# Finite Element Analysis of Bolted Flange Connections

2014-02-26 14:45:47 COMMENT：0 HITS：

A method of engineering design known as finite-element analysis (FEA) has progressed rapidly in recent years. Traditionally, it is used by structural or mechanical engineers to analyze the stresses or flows of fluids in equipment or systems. Now, however, it is becoming widely available for more focused analyses, such as flange connections in process equipment.

FEA offers considerable advantages for this application. It can be a tool to solve nagging process problems such as leaking flanges, which are now important performance issues with the regulation of fugitive emissions. More importantly, it can be used to predict performance, thereby avoiding problems once a process unit is built and put into operation. Flexitallic Group, a leading supplier of industrial sealing systems, now offers FEA analysis as a service to its clients. This has resulted in several notable cases where processing problems have been reduced or avoided.

What is FEA?

FEA is a computer-aided numerical technique for the prediction of performance of structures under static, dynamic or thermal loads. FEA is a process whereby the response of a physical object exposed to some stimulus is numerically simulated. For example, the compression (response) of a gasket (physical object) as a result of loading (stimulus) by the flanges can be predicted using the FE method (Figure 1).

Figure 1. FEA calculates the stress/strain response to loading

Crucial to the accuracy of this predicted response is the mathematical model or set of equations selected to mimic the object's behavior. These equations are termed the material model. There are numerous types of stress-strain relationships to which mathematical equations can be fitted or for which material models can be defined, the most common being elastic and elastic-plastic. Typically, gasket material exhibits a non-linear visco-elastoplastic relationship as shown in Figure 2.

The FEA Procedure

FEA involves three essential stages; pre-processing, solving and post-processing. During preprocessing, a computer model of the structure is generated and divided up into smaller blocks or elements, appearing as a "discretized" mesh superimposed over the structure. These elements are defined in space by nodes, at which the stress strain computations occur. The greater the number of computation points (nodes), the more closely the solution approaches a unique solution. During solving, the FE solver generates a stiffness matrix for each element, the displacements due to an applied load, and then assembles each element's contribution to form a response matrix for the whole model. Once an equilibrium condition has been achieved, the results can then be imported into a "post-processor" for interpretation.

Figure 2. Stress/strain curve describing the non-linear visco-elastoplastic response of a material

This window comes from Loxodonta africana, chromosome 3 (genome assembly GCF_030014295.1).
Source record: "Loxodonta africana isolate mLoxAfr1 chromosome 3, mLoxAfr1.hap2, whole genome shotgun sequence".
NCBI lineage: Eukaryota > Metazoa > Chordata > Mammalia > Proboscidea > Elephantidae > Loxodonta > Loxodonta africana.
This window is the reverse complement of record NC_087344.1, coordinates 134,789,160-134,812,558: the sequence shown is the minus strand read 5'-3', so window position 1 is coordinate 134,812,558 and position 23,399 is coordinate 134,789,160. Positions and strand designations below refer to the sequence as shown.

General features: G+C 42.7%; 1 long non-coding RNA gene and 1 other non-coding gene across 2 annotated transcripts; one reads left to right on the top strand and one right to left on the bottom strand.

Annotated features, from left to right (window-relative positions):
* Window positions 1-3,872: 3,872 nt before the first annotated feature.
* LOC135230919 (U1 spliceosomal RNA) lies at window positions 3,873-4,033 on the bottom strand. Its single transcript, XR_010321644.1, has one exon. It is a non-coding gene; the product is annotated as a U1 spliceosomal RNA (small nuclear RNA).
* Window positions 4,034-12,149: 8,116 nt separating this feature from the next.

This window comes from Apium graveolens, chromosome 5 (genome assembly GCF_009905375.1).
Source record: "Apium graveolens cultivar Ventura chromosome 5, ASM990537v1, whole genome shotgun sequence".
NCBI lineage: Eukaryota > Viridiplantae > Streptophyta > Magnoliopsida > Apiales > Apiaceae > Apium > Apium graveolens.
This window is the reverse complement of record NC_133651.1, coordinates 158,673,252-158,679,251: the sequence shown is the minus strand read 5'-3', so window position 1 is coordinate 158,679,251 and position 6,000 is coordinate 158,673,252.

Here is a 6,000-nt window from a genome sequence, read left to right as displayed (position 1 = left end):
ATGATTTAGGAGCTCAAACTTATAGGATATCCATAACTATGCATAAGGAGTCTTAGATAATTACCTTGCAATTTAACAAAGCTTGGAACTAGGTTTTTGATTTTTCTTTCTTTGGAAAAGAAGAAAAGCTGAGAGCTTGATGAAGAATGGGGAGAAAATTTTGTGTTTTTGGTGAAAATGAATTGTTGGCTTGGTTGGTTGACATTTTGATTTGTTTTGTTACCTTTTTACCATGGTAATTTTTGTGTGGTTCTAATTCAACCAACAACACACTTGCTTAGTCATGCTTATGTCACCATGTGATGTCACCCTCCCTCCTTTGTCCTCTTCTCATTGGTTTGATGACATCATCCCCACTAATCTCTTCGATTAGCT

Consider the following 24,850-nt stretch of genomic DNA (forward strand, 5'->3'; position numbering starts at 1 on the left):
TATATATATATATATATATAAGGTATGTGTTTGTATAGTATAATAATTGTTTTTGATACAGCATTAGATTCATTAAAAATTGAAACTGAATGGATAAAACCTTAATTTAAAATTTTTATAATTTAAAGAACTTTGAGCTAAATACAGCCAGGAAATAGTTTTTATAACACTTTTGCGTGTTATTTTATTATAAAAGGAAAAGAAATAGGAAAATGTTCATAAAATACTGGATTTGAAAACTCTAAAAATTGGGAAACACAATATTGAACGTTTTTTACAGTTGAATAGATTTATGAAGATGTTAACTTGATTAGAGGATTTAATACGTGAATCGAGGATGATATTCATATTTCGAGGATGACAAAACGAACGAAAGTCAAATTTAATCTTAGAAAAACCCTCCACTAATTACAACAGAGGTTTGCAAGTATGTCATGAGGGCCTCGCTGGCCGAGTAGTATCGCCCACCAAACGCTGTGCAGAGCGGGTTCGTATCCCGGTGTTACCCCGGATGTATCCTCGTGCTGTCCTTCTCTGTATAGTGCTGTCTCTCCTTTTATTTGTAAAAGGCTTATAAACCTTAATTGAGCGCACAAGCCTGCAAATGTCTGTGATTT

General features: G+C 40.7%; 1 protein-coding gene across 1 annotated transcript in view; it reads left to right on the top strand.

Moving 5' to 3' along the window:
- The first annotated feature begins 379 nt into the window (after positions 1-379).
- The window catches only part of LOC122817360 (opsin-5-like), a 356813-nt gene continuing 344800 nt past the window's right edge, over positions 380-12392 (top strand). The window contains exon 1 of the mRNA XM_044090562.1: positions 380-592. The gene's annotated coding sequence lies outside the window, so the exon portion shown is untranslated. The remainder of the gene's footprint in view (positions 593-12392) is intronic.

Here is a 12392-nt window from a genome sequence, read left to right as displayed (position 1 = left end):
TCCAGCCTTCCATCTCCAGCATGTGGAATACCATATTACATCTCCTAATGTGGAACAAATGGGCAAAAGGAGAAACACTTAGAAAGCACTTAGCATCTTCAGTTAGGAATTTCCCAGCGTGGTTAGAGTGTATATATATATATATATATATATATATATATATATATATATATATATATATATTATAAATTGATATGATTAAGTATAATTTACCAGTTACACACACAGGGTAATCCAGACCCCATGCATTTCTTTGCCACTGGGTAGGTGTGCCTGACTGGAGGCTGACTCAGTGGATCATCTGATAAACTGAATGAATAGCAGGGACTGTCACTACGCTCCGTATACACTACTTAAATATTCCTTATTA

FEA Assumptions

The generation of a 3D model is a complex and time consuming process, often taking days or weeks of work. Depending on the symmetry of a 3D structure, reductions in the model geometry about any planes of symmetry will invariably be made. This can result in ½, ¼ or even 2D models. Circular structures, such as weld neck flange assemblies, for which any radial section can be regarded as being the same as any other, can be reduced to 2D sections know as axisymmetric models (Figure 3). Such axisymmetric models, when compared to their 3D counterparts, have the advantage that mesh densities can be increased, thereby increasing the potential accuracy of the results.

Figure 3. Model definition of a circular flange can be simplified using the principal of axisymmetry

Since an axisymmetric model assumes a state of symmetry in a radial sense, the effect of external bending moments cannot be accounted for. Assumptions about the distribution of the bolts in an axisymmetric representation have to be made. The representation of bolts in this manner has been verified against full 3D models for 4 and more bolts.

Similarly, a series of assumptions must be made to model material properties of bolts, flanges and gasketing materials. For SWG and sheet gaskets, the stress/strain behavior is known to be complex. Material models currently available in commercial software codes are not able to accurately model this visco-elastoplastic behavior. In order that FE analyses involving Flexitallic gaskets can accurately predict their response, a specific customized material model has been developed.

Lastly, the model must be loaded and constrained by a series of loads and boundary conditions, which are representative of the loads and restraints on the real structure. Contact conditions between all discrete entities, such as between the sealing element and inner-ring or flange face, need to be defined if realistic solutions are to be calculated. Contact conditions include friction and thermal conductance properties.

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